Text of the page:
Then, to a tinny little trumpeting noise, the queen of the fairies stepped into the chariot and graciously held out her tiny hand to the thistle girl.

No sooner was Gudgekin seated beside the queen than the chariot lifted into the air lightly, like a swift little boat, and skimmed the tops of the fields and flew away to the capital.

When they came to the city, little Gudgekin could scarcely believe her eyes. But there was no time to look at the curious shops or watch the happy promenading of the wealthy. They were going to the palace, the fairy queen said, and soon the chariot had arrived there.

It was the day of the kingdom's royal ball, and the chariot was just in time. “I'll wait here,” said the kindly queen of the fairies. “You run along and enjoy yourself, my dear.”

Happy Gudgekin! Everyone was awed by her lovely gown and veil; and even the fact that the fairies had neglected to make shoes for her feet, since they themselves wore none, turned out to be to Gudgekin's advantage. Barefoot dancing immediately became all the rage at court, and people who'd been wearing fine shoes for years slipped over to the window and slyly tossed them out, not to be outdone by a stranger. The thistle girl danced with the prince himself, and he was charmed more than words can tell. His smile seemed all openness and innocence, yet Gudgekin had a feeling he was watching her like a hawk. He had a reputation throughout the nine kingdoms for subtlety and shrewdness.

When it was time to take the thistle sacks back to her cruel stepmother, Gudgekin slipped out, unnoticed by anyone, and away she rode in the chariot.

“Well, how was it?” asked the queen of the fairies happily.

“Wonderful! Wonderful!” Gudgekin replied. “Except I couldn't help but notice how gloomy people were, despite their merry chatter. How sadly they frown when they look into their mirrors, fixing their make-up. Some of them frown because their feet hurt, I suppose; some of them perhaps because they're jealous of someone; and some of them perhaps because they've lost their youthful beauty. I could have wept for them!”

The queen of the fairies frowned pensively. “You're a good-hearted child, that's clear,” she said, and fell silent.

They reached the field, and the thistle girl, assisted by a thousand fairies, carried her forty-four sacks to her wicked stepmother. The stepmother was amazed to see so many thistle sacks, especially since some of them seemed to be coming to the door all by themselves. Nevertheless, she said—for her fear of humiliation so drove her that she was never satisfied—“A paltry forty-four, Gudgekin! If you don't bring more thistles tomorrow, it's away to the Home with you!”

Little Gudgekin bowed humbly, sighed with resignation, forced to her lips a happy smile, ate her bread crusts, and climbed up the ladder to her bed of straw.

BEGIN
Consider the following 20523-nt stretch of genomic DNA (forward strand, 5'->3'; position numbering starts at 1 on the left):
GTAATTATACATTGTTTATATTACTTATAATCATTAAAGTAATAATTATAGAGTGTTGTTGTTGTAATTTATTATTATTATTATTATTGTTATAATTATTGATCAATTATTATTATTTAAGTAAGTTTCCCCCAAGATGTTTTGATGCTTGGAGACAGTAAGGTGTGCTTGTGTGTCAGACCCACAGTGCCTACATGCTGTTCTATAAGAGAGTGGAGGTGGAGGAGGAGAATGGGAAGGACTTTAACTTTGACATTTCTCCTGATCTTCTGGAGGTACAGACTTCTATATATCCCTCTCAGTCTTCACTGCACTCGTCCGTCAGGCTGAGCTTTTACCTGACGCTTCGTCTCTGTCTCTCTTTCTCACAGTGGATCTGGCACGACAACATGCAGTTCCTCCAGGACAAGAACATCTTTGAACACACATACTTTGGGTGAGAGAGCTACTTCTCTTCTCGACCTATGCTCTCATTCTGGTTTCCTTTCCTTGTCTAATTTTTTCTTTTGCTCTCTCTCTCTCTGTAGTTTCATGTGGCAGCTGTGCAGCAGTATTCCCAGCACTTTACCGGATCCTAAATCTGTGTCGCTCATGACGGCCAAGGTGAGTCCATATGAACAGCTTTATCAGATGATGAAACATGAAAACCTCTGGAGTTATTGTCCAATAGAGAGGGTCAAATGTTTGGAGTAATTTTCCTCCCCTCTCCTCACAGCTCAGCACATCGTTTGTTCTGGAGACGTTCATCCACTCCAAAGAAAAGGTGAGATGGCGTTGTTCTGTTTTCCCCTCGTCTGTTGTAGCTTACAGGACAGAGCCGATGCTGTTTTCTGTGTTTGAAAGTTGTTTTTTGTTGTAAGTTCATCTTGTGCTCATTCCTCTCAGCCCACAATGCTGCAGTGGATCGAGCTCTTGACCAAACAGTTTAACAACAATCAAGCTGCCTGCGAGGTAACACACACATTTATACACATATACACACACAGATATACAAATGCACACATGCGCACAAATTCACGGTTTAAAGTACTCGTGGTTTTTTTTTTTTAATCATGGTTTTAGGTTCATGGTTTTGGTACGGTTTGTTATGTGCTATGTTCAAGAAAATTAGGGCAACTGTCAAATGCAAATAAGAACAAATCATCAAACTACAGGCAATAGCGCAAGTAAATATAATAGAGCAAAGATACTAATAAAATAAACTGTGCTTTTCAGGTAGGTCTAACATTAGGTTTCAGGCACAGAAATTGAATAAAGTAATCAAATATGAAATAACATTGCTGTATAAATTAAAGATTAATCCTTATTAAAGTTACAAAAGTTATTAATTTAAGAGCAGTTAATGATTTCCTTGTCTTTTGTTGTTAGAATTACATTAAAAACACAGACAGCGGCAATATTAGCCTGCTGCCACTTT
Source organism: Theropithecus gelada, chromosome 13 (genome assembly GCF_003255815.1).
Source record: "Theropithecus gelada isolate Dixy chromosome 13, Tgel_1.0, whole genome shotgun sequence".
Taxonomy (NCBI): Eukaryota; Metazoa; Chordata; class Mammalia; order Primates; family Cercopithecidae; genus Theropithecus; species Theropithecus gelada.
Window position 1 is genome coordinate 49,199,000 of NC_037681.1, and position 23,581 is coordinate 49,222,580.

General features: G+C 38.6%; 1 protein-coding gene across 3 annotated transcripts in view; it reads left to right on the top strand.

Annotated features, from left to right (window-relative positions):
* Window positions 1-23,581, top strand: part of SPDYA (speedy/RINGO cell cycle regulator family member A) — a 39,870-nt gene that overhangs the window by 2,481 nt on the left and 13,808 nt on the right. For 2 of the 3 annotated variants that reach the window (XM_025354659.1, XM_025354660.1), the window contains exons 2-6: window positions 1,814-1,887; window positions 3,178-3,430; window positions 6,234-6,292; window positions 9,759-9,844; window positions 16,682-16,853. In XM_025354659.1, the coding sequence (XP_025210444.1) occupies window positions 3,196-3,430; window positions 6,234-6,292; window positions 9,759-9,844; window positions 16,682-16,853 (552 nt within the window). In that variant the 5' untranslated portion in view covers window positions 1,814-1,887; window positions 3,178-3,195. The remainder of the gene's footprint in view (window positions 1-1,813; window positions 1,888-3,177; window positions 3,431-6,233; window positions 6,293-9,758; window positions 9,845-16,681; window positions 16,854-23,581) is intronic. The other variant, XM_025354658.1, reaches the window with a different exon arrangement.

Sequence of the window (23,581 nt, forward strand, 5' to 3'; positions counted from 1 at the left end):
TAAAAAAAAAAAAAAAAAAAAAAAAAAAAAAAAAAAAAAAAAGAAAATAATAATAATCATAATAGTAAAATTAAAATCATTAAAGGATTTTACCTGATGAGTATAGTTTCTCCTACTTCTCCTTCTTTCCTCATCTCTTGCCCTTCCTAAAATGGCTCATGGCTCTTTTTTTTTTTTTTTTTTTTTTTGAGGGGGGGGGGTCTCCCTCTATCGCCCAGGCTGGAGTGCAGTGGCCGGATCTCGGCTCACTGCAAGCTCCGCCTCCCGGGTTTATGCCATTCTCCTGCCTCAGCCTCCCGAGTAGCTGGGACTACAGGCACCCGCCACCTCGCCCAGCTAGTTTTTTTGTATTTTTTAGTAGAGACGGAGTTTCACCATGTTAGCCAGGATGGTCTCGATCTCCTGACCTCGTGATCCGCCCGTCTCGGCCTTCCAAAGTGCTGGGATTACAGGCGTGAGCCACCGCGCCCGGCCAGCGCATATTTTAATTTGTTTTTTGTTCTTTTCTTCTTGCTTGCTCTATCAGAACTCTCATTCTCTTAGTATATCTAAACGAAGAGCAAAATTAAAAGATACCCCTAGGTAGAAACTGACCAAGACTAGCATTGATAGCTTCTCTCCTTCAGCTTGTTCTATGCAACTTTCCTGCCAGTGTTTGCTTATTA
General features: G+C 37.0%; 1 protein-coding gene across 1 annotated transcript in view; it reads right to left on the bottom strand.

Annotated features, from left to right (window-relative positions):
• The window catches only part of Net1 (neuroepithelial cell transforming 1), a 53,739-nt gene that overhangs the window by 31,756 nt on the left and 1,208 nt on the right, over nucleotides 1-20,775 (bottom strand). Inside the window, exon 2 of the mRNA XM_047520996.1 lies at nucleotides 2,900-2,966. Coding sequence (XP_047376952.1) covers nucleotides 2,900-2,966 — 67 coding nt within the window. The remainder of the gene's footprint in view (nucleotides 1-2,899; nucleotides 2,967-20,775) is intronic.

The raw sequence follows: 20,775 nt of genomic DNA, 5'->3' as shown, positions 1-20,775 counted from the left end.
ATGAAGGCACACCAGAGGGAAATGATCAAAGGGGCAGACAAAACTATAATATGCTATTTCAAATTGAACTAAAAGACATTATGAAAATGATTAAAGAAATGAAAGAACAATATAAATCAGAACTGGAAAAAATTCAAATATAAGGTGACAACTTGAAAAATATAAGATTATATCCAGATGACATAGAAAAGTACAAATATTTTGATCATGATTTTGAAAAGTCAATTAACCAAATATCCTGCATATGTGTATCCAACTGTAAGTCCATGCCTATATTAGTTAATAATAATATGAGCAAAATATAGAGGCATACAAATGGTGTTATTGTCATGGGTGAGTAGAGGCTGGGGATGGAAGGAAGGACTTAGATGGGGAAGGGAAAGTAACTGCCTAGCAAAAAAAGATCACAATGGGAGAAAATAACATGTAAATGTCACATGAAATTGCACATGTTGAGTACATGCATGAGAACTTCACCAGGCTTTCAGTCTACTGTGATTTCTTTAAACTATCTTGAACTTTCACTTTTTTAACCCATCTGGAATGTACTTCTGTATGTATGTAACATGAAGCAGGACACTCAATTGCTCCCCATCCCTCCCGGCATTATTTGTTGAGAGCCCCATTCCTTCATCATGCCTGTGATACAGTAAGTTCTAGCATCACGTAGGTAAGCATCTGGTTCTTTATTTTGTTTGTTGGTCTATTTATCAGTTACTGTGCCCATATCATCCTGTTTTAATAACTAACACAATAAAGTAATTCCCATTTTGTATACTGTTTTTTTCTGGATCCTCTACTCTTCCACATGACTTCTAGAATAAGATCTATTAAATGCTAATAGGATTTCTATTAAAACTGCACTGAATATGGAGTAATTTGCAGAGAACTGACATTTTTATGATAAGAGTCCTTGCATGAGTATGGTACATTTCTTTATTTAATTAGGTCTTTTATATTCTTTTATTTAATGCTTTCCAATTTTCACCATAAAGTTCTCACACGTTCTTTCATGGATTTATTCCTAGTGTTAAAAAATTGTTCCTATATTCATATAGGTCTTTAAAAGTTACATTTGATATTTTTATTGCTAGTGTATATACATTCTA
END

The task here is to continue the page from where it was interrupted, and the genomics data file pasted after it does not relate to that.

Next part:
The next morning when she got to the field, she found eighty-eight thistle sacks stuffed full and waiting. The gossamer chariot was standing at anchor, and the gossamer gown and veil were laid out on a rock, gleaming in the sun.

“Today,” said the queen of the fairies, “we're going on a hunt.”

They stepped into the chariot and flew off light as moonbeams to the royal park, and there, sure enough, were huntsmen waiting, and huntswomen beside them, all dressed in black riding-pants and riding-skirts and bright red jackets. The fairies made the thistle girl a gossamer horse that would sail wherever the wind might blow, and the people all said she was the most beautiful maiden in the kingdom, possibly an elf queen. Then the French horns and bugles blew, and the huntsmen were off. Light as a feather went the thistle girl, and the prince was so entranced he was beside himself, though he watched her, for all that, with what seemed to her a crafty smile. All too soon came the time to carry the thistle sacks home, and the thistle girl slipped from the crowd, unnoticed, and rode her light horse beside the chariot where the queen of the fairies sat beaming like a mother.

“Well,” called the queen of the fairies, “how was it?”

“Wonderful!” cried Gudgekin, “it was truly wonderful! I noticed one thing, though. It's terrible for the fox!”

The queen of the fairies thought about it. “Blood sports,” she said thoughtfully, and nodded. After that, all the rest of the way home, she spoke not a word.

When the thistle girl arrived at her stepmother's house, her stepmother threw up her arms in amazement at sight of those eighty-eight thistle-filled sacks. Nonetheless, she said as sternly as possible, “Eighty-eight! Why not a hundred? If you don't bring in more sacks tomorrow, it's the Home for you for sure!”

Gudgekin sighed, ate her dry crusts, forced a smile to her lips, and climbed the ladder.

The next day was a Sunday, but Gudgekin the thistle girl had to work just the same, for her stepmother's evil disposition knew no bounds. When she got to the field, there stood two times eighty-eight thistle sacks, stuffed to the tops and waiting. “
That
ought to fix her,” said the queen of the fairies merrily. “Jump into your dress.”

“Where are we going?” asked Gudgekin, as happy as could be.

BOOK: Gudgekin the Thistle Girl